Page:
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United States Department of Agriculture

Agricultural Research Service

Research Project: ECOLOGY, SAMPLING, AND MODELING OF INSECT PESTS OF STORED GRAIN, PROCESSING FACILITIES, AND WAREHOUSES

Location: Stored Product Insect Research Unit

Title: A computer model for simulating population development of the Indianmeal Moth (Lepidoptera: Pyralidae) in stored corn

Authors
item Throne, James
item Arbogast, Richard

Submitted to: Journal of Economic Entomology
Publication Type: Peer Reviewed Journal
Publication Acceptance Date: April 7, 2010
Publication Date: August 24, 2010
Repository URL: http://ddr.nal.usda.gov/bitstream/10113/45169/1/IND44411473.pdf
Citation: Throne, J.E., Arbogast, R.T. 2010. A computer model for simulating population development of the Indianmeal Moth (Lepidoptera: Pyralidae) in stored corn. Journal of Economic Entomology. 103(4):1503-1507.

Interpretive Summary: The Indianmeal moth is a common pest of stored corn. We developed a computer model to simulate population development of the Indianmeal moth in stored corn. The model accurately simulated population development of Indianmeal moths in corn stored during fall and winter of three separate storage seasons in South Carolina. The model predicted that populations would increase after winter as grain temperatures rose, but observed populations in the grain bins never increased after winter. Despite this, the model should be useful from a management perspective because the corn is being sold off or used up after winter, and the observed Indianmeal moth populations never reached damaging levels after winter.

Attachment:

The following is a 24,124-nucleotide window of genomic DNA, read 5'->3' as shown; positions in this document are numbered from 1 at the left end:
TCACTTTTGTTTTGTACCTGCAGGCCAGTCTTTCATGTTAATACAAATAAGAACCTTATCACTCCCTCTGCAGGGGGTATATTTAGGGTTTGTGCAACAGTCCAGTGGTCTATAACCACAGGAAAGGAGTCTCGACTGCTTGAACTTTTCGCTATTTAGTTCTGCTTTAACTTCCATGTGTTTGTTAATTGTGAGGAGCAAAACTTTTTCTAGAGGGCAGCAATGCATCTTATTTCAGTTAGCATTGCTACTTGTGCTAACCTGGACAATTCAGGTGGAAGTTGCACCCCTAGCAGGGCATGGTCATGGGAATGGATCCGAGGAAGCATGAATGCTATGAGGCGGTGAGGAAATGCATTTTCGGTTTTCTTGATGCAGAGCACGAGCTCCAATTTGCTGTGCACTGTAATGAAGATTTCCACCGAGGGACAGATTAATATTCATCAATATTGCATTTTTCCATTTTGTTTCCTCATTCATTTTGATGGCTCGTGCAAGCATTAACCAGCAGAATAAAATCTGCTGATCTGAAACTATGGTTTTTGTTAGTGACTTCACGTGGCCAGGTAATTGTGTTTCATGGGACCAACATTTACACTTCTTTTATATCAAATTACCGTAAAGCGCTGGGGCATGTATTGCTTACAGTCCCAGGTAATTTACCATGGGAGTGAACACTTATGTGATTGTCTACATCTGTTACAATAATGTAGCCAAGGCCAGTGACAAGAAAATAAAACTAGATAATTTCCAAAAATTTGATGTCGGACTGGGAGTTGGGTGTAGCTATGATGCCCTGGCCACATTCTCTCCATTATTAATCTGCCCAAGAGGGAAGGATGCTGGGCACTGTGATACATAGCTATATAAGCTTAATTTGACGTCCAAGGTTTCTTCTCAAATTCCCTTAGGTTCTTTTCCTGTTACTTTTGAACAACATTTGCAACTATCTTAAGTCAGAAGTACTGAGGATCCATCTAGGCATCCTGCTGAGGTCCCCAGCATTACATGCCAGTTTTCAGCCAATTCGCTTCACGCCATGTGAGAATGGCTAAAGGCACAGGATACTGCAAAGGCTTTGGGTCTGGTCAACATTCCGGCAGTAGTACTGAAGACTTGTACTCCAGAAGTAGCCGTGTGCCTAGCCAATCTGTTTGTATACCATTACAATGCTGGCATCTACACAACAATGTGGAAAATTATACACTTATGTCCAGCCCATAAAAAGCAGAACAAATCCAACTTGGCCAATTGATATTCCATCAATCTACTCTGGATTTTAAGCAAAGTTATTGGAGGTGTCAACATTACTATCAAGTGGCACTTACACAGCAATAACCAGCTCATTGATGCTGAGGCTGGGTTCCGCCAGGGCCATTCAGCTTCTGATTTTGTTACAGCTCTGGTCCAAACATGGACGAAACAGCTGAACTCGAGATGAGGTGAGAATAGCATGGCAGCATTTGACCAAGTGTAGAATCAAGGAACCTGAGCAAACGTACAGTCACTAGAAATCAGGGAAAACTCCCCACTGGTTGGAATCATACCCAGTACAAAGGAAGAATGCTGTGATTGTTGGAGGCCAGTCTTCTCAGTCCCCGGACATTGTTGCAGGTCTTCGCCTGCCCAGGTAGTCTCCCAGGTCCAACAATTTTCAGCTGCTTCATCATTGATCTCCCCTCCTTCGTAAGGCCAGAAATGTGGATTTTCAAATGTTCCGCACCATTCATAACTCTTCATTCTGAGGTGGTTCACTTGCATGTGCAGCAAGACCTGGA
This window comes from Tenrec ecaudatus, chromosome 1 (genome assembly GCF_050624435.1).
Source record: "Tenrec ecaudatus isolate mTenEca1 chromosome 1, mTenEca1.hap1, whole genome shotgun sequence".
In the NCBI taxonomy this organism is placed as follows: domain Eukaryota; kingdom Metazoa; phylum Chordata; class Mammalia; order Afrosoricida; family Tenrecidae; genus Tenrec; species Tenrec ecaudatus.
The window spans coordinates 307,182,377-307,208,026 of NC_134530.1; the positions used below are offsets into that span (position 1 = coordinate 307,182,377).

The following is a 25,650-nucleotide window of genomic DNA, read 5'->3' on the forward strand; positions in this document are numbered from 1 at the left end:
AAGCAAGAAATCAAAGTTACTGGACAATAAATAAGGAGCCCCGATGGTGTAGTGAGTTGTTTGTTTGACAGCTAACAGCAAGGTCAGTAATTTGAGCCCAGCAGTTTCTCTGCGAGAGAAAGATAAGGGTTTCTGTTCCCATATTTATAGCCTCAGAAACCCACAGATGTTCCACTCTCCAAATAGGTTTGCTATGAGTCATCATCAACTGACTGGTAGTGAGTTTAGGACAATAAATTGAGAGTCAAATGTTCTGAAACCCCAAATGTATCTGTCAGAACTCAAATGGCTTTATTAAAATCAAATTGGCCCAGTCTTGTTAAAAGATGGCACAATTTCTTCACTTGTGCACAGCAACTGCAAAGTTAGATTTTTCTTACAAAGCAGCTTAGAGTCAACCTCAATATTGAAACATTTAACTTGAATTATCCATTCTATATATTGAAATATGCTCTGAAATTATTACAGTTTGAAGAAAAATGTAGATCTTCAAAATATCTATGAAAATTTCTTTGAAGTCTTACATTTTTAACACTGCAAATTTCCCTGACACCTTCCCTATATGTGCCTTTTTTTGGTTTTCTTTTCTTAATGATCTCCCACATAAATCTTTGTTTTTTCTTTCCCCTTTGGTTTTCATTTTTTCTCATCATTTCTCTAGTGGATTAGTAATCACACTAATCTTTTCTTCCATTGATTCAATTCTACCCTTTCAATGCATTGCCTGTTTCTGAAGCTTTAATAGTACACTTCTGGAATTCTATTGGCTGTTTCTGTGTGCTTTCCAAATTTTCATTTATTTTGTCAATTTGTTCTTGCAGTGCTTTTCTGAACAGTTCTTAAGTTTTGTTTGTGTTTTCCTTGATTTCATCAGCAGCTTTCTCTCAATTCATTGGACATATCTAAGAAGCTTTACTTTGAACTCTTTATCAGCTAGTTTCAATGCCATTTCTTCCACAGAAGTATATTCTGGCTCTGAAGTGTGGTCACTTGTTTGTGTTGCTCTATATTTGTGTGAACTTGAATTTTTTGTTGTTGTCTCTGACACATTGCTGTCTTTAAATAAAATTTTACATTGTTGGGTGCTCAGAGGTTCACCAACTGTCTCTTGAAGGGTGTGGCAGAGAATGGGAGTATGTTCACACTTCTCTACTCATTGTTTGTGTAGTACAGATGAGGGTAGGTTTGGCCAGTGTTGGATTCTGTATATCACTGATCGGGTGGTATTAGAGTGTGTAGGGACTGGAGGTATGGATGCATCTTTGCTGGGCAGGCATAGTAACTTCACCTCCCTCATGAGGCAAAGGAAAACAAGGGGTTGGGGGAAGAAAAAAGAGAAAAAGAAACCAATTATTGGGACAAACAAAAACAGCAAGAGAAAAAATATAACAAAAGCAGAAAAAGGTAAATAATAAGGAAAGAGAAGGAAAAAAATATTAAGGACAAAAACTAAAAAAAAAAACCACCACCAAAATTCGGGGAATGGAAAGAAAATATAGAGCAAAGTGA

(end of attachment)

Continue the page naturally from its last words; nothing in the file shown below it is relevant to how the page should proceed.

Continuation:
Technical Abstract: The Indianmeal moth, Plodia interpunctella (Hübner) (Lepidoptera: Pyralidae), is a common pest of stored corn, Zea mays L. We developed a computer model to simulate population development of the Indianmeal moth in stored corn using previously published data describing immature development times and survivorship, and adult longevity and fecundity. The model accurately simulated population development of Indianmeal moths in corn stored during fall and winter of three separate storage seasons in South Carolina. The model predicted that populations would increase after winter as grain temperatures rose, but observed populations in the grain bins never increased after winter. Despite this, the model should be useful from a management perspective because the corn is being sold off or used up after winter, and the observed Indianmeal moth populations never reached damaging levels after winter.

Last Modified: 8/22/2014
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